2) Use the article title or headline.
Good copywriters know that writing headlines is one of the most important steps to writing an article. Headlines are what make people click. So why wouldn’t you use the copy from a great headline when tweeting out article?
One Twitter researcher was able to gain an 18% clickthrough rate simply by using compelling headlines. Hubspot’s research showed that their average tweet copy got an average of 98 clicks, while headline-based tweets got an average of 110 clicks.
Twitter is a sales and advertising platform, and headlines really do matter — and they’re a great place to borrow copy for your tweets. In studies that I’ve conducted, a single headline word change produced a 46% improvement in clickthroughs. Advertising wizard David Ogilvy was so enamored of the importance of headlines that he wrote this: “Unless your headline sells your product, you have wasted 90 percent of your money.”
As it turns out, the fundamental rule of clickable tweets is the same as the rule of clickable headlines. The headlines have to sizzle. Headlines with higher clickthrough rates tend to …
- Be short. You only have 140 characters, so you can’t afford a long title. Outbrain discovered that eight-word titles had a 21% higher CTR than the average title. Social Media Scientist Dan Zarrella analyzed 200,000 tweets with links and found that the 120-130-character range was the sweet spot for high CTR.
- Ask a question. Why does this work? Questions prompt curiosity, which leads to people wanting to satisfy that curiosity (source).
- Use exclamation points. Data shows that three exclamation points will improve the CTR more than twice as much as any other form of punctuation (source).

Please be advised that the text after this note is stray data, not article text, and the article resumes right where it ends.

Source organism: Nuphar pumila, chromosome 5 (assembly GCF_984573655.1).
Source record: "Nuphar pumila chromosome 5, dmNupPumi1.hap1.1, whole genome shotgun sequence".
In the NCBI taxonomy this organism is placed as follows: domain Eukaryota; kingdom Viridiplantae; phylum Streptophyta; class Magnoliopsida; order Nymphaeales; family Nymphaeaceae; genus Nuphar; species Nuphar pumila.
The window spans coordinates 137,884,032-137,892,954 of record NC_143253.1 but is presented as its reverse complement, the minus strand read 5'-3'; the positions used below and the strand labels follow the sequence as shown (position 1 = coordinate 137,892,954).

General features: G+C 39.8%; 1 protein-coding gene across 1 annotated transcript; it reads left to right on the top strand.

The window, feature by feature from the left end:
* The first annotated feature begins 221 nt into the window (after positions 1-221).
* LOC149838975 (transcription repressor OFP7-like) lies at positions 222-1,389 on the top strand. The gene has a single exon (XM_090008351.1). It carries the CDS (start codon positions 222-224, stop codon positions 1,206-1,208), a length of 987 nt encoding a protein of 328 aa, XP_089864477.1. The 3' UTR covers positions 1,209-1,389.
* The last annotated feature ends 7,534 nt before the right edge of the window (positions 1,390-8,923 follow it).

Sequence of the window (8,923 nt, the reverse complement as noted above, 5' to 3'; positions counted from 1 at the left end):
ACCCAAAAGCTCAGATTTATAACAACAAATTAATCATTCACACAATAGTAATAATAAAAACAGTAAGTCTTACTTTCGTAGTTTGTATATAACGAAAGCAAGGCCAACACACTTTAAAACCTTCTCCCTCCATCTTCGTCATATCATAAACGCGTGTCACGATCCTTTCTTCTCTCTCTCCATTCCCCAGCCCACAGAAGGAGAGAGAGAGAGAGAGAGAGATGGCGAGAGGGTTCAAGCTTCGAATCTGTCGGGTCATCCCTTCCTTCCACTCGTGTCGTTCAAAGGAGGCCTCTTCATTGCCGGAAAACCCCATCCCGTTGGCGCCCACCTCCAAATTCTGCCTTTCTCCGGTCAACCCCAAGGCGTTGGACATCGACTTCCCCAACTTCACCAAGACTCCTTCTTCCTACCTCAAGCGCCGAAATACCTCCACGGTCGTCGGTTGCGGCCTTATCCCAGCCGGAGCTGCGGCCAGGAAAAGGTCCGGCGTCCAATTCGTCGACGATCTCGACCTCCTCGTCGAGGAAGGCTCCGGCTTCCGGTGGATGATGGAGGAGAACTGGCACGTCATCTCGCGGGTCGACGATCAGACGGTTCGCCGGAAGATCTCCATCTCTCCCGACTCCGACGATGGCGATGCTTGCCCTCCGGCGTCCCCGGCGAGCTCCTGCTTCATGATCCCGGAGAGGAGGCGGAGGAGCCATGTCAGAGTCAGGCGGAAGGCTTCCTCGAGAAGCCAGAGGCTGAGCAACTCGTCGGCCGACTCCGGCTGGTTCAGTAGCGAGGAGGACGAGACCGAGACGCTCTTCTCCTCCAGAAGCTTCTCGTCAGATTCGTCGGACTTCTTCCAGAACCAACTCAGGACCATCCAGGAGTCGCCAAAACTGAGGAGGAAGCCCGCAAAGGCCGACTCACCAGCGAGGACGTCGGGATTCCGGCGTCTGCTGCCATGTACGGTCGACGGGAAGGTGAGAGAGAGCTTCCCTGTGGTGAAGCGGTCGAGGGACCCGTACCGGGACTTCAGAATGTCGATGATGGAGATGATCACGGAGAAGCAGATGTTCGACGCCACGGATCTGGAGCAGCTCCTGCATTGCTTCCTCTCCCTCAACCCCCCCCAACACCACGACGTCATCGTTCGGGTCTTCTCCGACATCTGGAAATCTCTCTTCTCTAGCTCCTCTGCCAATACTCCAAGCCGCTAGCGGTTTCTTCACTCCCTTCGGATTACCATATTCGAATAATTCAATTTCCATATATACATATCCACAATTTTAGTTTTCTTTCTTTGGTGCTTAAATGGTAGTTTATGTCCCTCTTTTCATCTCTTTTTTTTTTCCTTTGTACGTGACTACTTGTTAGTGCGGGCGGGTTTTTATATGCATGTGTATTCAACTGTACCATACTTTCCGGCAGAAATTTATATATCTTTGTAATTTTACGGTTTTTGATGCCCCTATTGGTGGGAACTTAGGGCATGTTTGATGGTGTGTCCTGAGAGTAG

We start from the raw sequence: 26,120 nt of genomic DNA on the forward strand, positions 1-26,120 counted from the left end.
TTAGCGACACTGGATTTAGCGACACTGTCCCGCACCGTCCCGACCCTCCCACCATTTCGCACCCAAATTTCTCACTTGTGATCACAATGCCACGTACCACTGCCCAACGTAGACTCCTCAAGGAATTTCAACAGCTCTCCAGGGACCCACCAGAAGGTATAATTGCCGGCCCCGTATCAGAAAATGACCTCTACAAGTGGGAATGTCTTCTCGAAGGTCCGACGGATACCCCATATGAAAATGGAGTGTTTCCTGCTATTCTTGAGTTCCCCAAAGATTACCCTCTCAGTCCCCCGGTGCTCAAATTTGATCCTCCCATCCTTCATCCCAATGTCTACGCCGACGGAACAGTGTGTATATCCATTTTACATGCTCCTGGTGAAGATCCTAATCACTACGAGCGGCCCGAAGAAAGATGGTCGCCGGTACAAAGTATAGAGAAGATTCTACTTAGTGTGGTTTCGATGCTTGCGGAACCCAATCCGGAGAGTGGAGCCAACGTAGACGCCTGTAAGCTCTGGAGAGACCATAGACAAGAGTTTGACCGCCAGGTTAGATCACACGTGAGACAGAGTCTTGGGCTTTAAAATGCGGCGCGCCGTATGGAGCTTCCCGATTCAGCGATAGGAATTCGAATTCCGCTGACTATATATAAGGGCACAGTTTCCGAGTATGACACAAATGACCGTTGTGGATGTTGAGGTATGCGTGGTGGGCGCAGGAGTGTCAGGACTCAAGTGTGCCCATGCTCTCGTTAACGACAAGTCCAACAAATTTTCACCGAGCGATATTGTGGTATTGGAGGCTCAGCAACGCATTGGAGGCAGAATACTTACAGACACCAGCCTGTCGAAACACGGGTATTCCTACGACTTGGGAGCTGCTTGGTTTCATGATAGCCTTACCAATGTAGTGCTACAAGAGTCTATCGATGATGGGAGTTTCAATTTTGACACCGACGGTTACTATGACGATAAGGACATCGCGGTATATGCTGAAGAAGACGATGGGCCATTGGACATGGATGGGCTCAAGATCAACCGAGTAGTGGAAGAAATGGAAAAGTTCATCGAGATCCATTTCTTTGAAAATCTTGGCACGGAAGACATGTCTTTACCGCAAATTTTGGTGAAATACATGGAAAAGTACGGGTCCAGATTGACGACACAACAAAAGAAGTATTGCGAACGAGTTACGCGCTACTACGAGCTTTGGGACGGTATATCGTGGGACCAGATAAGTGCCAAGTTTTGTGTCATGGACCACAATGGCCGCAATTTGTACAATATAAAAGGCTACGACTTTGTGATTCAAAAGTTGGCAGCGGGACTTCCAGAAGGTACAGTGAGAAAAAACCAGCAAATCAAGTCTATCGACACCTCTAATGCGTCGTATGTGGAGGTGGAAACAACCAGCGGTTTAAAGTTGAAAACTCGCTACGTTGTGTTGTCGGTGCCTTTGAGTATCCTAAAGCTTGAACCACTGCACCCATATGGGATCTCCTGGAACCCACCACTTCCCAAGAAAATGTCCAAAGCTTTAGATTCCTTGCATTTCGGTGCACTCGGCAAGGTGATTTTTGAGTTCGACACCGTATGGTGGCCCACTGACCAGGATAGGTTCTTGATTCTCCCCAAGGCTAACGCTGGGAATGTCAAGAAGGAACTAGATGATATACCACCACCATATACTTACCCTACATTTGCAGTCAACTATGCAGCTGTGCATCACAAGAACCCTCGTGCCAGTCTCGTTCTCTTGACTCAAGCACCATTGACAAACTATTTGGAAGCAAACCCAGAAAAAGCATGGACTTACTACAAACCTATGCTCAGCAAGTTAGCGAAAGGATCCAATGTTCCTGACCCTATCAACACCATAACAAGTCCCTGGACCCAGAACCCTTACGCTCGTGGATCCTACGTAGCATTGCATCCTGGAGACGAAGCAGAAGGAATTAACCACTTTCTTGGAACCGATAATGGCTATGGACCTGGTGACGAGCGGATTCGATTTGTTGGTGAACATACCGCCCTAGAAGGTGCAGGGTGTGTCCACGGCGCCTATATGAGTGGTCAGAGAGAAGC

- Use at least one superlative. Superlatives are words like “best,” “most,” “smartest.” Headlines with one superlative outperformed all other variations of superlatives (or none at all).
- Use a fun tone. Titles that are lighthearted and humorous have a higher CTR than their serious counterparts (source).
- Not be in all caps. The online equivalent of shouting is a turnoff; 64% of readers prefer sentence case.
- Include a number. Headlines that include numbers have a 15% higher CTR than those that don’t. Use an odd number if you can, as headlines that contain odd numbers have a 20% higher CTR than those containing even numbers.
- Be a two-sided title with a colon or hyphen. For example, “SEO: 7 Reasons Why It Still Matters” or “8 Ways to More Money — Warren Buffett’s Secrets.” Titles that have two parts like these ones have a 9% higher CTR than those with one part.
3) Use verbs.
Humans find verbs much more cognitively interesting than nouns. In fact, studies show that simply seeing or listening to a verb can signal the body’s motor system. It’s no surprise, then, that using more verbs in your tweets is can be a powerful way to increase clickthrough rate.
Zarrella found in his analysis that tweets that included more verbs and adverbs, rather than nouns and adjectives, received far higher CTR rates.
4) Post fewer statistics.
Statistics are awesome, but if you’re looking to improve clickthrough rate for your tweets, it might be better for you to choose something else to pull from the content you’re linking to.HubSpot found that their tweets with statistics had 32% fewer clicks per tweet than non-stat-based tweets. But you’ll want to experiment to see what your audience responds to.
5) Tweet on the weekend.
This will depend on your audience, so you should do some experimentation. But Zarrella found from his analysis of hundreds of thousands of tweets that CTRs were highest on Thursday, Saturday, and Sunday.